KSUT Public Radio wants to reduce polarization between people in the Four Corners with a new conversation series and it invites residents from throughout the region to participate. This story is sponsored by TBK Bank and the law firm of Downs, McDonough, Cowan and Foley
KSUT Public Radio wants to remind us of the humanity in all of us, even those with whom we disagree. Would you like to take One Small Step to help? You're watching the Local News Network, brought to you by the law firm of Downs, McDonough, Cowan & Foley and TBK Bank. I'm Hannah Robertson. KSUT recently announced, that it is one of only six public radio stations in the country to receive a grant to become part of a national program called, "One Small Step," a storytelling program that brings two strangers together to talk about their lives, not politics. It's a project developed by StoryCorps, a non-profit organization that collects, shares and preserves people's stories through conversation. Founded in 2003, with the opening of a story booth in Grand Central Terminal in New York City, it broadcast the conversations on National Public Radio's Morning Edition.
When you listen to a StoryCorps story, it creates what we call, "Driveway moments," sometimes, where you can't get out of your car, cuz you need to finish listening to that story because it's really impacting you and it's powerful.
Piloted in 2018 and launched in 2021, One Small Step brings strangers together for a conversation about their lives. Each conversation is archived at the Library of Congress, and some interviews are edited into short audio and animated stories. It's based on the premise that meaningful interaction between people with opposing views can help us turn 'thems' into 'us's'.
And it was really around, David, I say, the Founder of StoryCorps, realizing how divided our country was becoming and seeing the impact that these one-on-one conversations have of people that know each other well in the notion of, "What if we paired people that were on different sides of the political spectrum, that maybe think they have nothing in common, and that could sit and have a conversation, not about politics, but about other things, like, "Who is the," and they ask each other questions, "Who is the most influential person in your life and why? Is there someone you love or respect that has very different views of you, but you still love and respect them?" And talk about that. And so finding places of connection versus this hyper-focus that seemed to be happening in this country over the last several years, about how different we all are.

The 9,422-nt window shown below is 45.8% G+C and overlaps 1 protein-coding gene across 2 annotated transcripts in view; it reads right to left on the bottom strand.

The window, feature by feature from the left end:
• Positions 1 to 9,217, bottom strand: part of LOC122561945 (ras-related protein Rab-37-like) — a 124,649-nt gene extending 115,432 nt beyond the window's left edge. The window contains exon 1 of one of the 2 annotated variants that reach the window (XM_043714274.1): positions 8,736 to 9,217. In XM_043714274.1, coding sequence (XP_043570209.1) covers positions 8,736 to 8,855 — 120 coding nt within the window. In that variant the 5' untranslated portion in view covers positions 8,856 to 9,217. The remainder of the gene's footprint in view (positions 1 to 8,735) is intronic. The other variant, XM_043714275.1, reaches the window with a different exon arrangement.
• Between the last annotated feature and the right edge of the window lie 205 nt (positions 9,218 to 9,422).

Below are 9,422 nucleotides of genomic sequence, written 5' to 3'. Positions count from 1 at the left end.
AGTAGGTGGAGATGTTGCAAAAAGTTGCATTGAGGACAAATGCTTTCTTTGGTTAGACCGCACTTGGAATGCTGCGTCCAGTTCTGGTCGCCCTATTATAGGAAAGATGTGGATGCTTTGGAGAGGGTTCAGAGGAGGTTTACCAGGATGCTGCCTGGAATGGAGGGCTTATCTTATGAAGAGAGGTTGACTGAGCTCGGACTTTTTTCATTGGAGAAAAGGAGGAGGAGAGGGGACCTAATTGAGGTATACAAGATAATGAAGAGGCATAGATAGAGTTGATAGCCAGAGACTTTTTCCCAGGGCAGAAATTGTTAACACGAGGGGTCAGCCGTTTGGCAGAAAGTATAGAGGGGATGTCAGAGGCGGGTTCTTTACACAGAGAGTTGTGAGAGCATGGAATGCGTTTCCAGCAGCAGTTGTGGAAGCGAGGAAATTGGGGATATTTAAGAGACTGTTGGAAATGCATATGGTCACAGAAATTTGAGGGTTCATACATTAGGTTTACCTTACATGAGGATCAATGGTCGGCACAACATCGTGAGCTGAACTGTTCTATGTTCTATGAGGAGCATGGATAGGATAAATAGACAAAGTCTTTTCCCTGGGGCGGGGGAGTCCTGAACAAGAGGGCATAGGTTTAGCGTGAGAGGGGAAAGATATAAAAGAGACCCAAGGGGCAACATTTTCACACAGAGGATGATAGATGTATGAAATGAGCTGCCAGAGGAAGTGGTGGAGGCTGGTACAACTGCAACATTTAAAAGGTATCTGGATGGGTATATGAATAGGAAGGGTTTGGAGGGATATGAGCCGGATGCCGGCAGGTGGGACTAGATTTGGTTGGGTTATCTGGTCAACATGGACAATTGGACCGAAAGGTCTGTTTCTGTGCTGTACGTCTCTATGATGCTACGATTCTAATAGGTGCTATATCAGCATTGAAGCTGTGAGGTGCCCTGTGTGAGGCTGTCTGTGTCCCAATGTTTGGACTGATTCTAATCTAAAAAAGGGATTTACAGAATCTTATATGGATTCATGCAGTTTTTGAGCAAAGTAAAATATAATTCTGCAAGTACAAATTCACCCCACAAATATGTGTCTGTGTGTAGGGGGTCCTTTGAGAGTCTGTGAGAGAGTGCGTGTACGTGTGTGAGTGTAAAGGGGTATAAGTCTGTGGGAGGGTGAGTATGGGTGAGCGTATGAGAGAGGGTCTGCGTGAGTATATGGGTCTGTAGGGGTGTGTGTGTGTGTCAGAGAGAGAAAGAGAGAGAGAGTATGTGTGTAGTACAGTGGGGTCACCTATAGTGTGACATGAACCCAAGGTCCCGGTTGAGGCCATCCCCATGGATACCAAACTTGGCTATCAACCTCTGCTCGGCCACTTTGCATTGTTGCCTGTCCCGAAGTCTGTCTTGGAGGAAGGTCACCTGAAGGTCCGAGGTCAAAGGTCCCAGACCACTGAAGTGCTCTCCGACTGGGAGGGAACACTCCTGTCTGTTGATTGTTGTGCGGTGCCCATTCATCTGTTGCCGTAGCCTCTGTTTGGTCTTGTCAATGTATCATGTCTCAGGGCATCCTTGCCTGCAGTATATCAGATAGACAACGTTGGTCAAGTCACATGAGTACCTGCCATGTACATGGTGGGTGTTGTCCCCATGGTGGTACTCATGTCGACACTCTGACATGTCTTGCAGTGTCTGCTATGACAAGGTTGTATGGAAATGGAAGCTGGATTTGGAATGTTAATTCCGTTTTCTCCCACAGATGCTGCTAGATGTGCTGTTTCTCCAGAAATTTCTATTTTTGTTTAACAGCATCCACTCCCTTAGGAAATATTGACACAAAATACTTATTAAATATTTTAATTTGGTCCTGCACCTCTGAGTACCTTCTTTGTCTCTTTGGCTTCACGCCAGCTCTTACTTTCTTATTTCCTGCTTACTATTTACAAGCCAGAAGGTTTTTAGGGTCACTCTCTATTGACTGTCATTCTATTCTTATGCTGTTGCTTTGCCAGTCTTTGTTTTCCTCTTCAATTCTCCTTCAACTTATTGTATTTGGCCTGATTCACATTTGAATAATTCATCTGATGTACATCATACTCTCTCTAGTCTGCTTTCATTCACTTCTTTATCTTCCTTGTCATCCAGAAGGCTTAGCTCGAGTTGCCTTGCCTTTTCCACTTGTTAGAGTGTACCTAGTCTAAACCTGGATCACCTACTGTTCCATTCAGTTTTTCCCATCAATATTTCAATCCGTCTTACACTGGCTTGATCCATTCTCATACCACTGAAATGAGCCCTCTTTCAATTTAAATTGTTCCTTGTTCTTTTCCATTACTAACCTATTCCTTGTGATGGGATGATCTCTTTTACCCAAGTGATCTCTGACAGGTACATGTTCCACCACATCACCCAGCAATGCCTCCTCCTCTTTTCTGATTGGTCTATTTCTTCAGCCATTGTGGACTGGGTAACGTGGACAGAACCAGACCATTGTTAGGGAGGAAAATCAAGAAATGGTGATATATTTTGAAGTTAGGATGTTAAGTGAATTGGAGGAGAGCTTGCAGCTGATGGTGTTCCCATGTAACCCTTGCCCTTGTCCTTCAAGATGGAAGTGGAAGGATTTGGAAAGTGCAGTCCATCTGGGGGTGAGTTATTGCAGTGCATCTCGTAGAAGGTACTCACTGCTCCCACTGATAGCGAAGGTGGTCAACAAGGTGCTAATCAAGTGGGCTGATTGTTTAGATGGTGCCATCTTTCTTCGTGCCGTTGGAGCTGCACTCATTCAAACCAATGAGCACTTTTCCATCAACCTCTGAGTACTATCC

Graham said, "The station wants to attract participants from a wide range of cultural and political backgrounds from throughout the Four Corners." Trained facilitators manage the one-on-one conversations, which can be conducted over Zoom or in person. To participate, fill out an application and questionnaire on the KSUT website, and the station will contact you for an interview and to schedule a conversation. The one-on-one discussions are not meant to focus on politics, but if they stray in that direction, Graham says, "They can be life-changing."
They can be really profound and healing because people are actually like... They've built this foundation in the conversation where they can really listen to each other, like, "Oh, I never thought about that perspective before. Now I think I have a better understanding, and maybe I don't agree with you, but I at least have a better understanding and can listen a little more because of the way that the conversation was set up." So I think there's a lot of opportunity for people to talk about some difficult things, in a way that really encourages listening, as humans and not as Republicans or Democrats or Libertarians.
If you'd like to know more or would like to participate in a One Small Step conversation, visit the radio station's website at ksut.org. Thanks for watching this edition of the Local News Network. I'm Hannah Robertson.
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